“Well, we don’t have a broom for you here, but we welcome your style of worship. And let us not forget the suffering of poor McKenzie Rayfield as she endures this very fraught time. Mr. Burke, you know her a bit. Maybe you have a few words you’d like to share with us?”

“Excuse me?” I said.

“Got your attention now, haven’t I? Nice to have you at the meeting.”

“Thanks. I wasn’t sure if I . . .”

“Oh, I made sure you didn’t know about it. But you’re here anyway, aren’t you?”

The whole room stared, and it occurred to me that my mishap with the Rayfield girl must have been the gossip item of the year. This had all come together quite nicely, I realized, the Teitelbaum celebration, the announcement of McKenzie’s father’s collapse. Next would come my crucifixion. But I wasn’t dying for anybody else’s sins, just mine. I’d get my due, my due diligence.

“Yes,” I said. “I guess I am here.”

“You guess?” said Cooley. “No, I would say you are definitely here. Do you know why you are here, even though you were purposely excluded from this meeting? Would you like me to tell you why you happen to be here even though you weren’t invited?”

“Yes,” I said.

“The reason is quite simple, my friend.”

“It is?”

“Yes, it is. The reason you are here is that you, Milo Burke, are a fucking development gladiator.”

“I am?”

“You say nuts to defeat. You laugh at the grave.”

“I do?”

Cooley glanced over at Vargina, who nodded, swiveled toward me.

“Milo,” she said. “Maybe you’ve thought about what happened with McKenzie. Because she is so talented and ambitious, it was hard to remember she is really just a kid, still growing in certain emotional areas, but maybe now you’ve concluded that despite all of that there was no excuse for the way you spoke to her. And maybe it’s even been a kind of watershed for you, a blessing in disguise. Perhaps it’s forced you to confront some demons of your own, and now you feel more complete and healthy and happy. You no longer harbor the negativity that was affecting your performance and your general well-being. If you could just find a way to make it up to McKenzie, and you are eager to work with the rest of us to find such a way, maybe the whole ordeal, unpleasant as it was, could be put to rest.”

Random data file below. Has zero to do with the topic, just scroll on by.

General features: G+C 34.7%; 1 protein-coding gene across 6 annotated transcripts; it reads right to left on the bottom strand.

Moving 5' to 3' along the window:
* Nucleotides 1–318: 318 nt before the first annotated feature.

I clasped my hands on the table.

“Milo?”

I heard the click of a salad lid, the scrape of a soda can.

“I couldn’t have said it better,” I said. “Thank you, Vargina.”

The room broke into applause again. Horace patted me on the back.

“Pathetic,” he whispered.

“Outstanding,” said Dean Cooley. “Give that man a potato chip.”

Sean slid another chip from his bag, sent it down. I held it aloft, near my chest.

“First off I’d like to thank my agent!”

Even Llewellyn laughed, or maybe only Llewellyn laughed.

“Listen up,” said Dean Cooley. “To cap off this wonderful moment for Mr. Burke, I have one more announcement. We’ve been a bit worried, to be truthful, because of the lack of updates we’ve been getting from Milo on his special project, but I guess there was a good reason for the radio silence. Seems Mr. Burke is to your average development officer what a recon marine is to your typical jarhead. He’s the cream of the crop, and best left alone to gather his own intel, set his own traps, and take down the enemy like a freaking phantom ninja born straight out of Satan’s blazing quim. Sorry, Martha.”